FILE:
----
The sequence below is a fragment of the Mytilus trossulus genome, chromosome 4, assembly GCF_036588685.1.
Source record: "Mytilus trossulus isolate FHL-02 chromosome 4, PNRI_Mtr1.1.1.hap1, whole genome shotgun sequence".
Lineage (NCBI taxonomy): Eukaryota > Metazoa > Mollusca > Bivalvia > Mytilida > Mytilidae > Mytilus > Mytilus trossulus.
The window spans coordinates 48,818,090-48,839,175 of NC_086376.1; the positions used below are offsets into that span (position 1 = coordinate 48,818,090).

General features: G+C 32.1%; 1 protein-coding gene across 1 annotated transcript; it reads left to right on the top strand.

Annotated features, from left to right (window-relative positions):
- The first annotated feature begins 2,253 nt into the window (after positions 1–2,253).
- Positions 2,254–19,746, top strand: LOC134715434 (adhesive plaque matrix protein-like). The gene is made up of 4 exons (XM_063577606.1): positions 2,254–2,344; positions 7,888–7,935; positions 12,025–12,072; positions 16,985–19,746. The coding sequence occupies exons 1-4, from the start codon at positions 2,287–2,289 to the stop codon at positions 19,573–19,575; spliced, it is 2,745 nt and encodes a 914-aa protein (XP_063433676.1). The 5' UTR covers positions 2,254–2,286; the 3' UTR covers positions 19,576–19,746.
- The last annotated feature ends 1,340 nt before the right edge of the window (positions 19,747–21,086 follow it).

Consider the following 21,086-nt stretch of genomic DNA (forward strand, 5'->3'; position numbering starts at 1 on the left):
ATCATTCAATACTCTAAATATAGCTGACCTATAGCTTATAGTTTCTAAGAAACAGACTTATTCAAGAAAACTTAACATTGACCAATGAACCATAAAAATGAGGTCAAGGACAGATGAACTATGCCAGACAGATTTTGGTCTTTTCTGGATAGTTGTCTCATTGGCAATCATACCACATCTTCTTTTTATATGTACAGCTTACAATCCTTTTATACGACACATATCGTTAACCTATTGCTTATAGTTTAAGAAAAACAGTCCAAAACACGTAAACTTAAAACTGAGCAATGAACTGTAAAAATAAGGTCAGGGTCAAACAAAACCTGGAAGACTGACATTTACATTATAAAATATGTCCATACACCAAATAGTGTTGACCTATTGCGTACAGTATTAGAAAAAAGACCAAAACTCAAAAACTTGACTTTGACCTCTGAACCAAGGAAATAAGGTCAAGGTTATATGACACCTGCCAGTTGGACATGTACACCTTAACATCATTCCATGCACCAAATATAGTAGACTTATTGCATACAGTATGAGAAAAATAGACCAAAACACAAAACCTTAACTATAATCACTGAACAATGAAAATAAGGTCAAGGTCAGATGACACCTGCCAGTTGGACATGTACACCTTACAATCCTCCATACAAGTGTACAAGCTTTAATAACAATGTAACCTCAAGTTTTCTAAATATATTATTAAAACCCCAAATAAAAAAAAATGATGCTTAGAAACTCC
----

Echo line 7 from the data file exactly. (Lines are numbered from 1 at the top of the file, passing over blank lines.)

- The first annotated feature begins 2,253 nt into the window (after positions 1–2,253).